I post a weekly diary of historical notes, arts & science items, foreign news (often receiving little notice in the US) and whimsical pieces from the outside world that I often feature in "Cheers & Jeers".
OK, you've been warned - here is this week's
tomfoolery material that I posted.
CHEERS to Bill and Michael in PWM, our Laramie, Wyoming-based friend Irish Patti and ...... well, each of you at Cheers and Jeers. Have a fabulous weekend .... and week ahead.
ART NOTES — an exhibition entitled Invisible Worlds — an interactive experience examining the Brazilian rain forest, satellites tracing Earth's orbit and the oceans — is an ongoing attraction at the American Museum of Natural History in NYC.
YOUR WEEKEND READ is this brief look at the candidate challenging the embattled Sen. Bob Menendez (D-NJ) in next year’s primary — and what made Andy Kim decide to take the plunge.
LIVING in NEW ENGLAND the news of the location of the Lewiston, Maine murderer reminded me so much of the manhunt for Dzhokhar Tsarnaev ten years ago in 2013 ... also on a Friday night. Massive relief that he was taken alive without a shot ... and that the shelter-in-place was lifted.
THURSDAY's CHILD is named Nanny McPhee the Cat — an English kitteh named after a children's book character who has a "famously deformed nose" … as this shelter kitteh has two noses … caused by a congenital abnormality.
AMONGST THE TRIBUTES to the late iconic actor Richard Roundtree’s death from pancreatic cancer — it should be noted that he was already a cancer survivor. He was one of the comparatively few male breast cancer patients who went public with it (before daytime TV talk shows broached the subject). And he later became a spokesman for the cause, as less than 1% of breast cancer patients are male.
FOR THOSE WHO HAVEN’T HEARD — this coming Thursday, the “final” Beatles song Now and Then will be released. It features John’s vocals (from a 1970’s cassette given to Paul by Yoko) plus George’s guitar recorded in 1995.
FRIDAY's CHILD is named Ginge the Cat — one of two strays that have found a home at a rail depot in Blackpool, England and keep employees entertained.
BRAIN TEASER — try this Quiz of the Week's News from the BBC ...… and the usually easier, less UK-centered New York Times quiz.
THE OTHER NIGHT yours truly hosted the Top Comments diary with a retrospective of Fred Harvey — the 19th century immigrant from England who changed the future of railroad travel in the western US and was the pioneer of chain restaurants.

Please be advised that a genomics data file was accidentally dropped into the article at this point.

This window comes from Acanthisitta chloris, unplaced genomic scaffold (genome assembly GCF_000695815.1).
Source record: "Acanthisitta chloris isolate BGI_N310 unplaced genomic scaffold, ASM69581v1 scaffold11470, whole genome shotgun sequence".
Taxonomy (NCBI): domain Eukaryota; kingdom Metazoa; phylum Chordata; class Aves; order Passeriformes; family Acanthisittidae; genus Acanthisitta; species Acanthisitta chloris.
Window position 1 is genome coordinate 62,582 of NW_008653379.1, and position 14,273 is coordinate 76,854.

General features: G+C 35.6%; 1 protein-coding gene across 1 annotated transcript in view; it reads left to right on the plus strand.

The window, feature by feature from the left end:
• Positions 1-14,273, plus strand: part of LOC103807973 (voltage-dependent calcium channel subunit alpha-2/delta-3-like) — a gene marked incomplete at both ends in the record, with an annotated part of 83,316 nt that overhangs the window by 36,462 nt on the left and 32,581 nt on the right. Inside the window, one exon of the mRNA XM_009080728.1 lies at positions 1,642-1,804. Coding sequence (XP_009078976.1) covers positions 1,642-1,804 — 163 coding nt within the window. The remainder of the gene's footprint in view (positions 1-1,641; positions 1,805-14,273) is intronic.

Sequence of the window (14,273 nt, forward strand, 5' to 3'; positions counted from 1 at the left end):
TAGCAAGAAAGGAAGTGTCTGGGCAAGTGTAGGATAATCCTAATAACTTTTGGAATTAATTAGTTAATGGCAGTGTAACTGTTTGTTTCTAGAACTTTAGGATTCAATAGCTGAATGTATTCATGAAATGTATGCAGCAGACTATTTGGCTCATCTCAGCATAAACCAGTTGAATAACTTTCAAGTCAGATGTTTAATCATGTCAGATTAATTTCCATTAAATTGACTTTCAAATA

SEPARATED at BIRTH —
...... and finally, for a song of the week ...........................… time once again is my enemy this week: so I’ll just reprise the song featured in my Top Comments diary.
In the 1946 film Harvey Girls — starring Judy Garland, Cyd Charisse and Angela Lansbury — this song (written by Harry Warren and Johnny Mercer) later won an Oscar for Best Original Song.
What a lovely trip, I'm feeling so fresh and alive
And I'm so glad to arrive; it's all so grand
It's easy to see you don't need a palace
To feel like Alice ... in Wonderland
Back in Ohio where I come from
I've done a lot of dreaming and I've traveled some
But I never thought I'd see the day
When I ever took a ride on the Santa Fe
I would lean across my window sill
And hear the whistle echoing across the hill
Then I'd watch the lights, till they fade away
On the Atchison, Topeka, and Santa Fe
What a thrill with the wheels singing westward ho
Right from the day I heard them start
Across the Kansas plains from New Mexico
I guess I've got a little gypsy in my heart
When I'm old and gray and settled down
If I ever get a chance to sneak away from town
Then I'll spend my busman's holiday
On the Atchison, Topeka, and Santa Fe
I can't believe I'm here at last
I can't believe that anything could go so fast
Then you pull that throttle whistle blows
A huffing and a puffing and a way she goes
All aboard for Californ-i-a
On the Atchison, Topeka and Santa Fe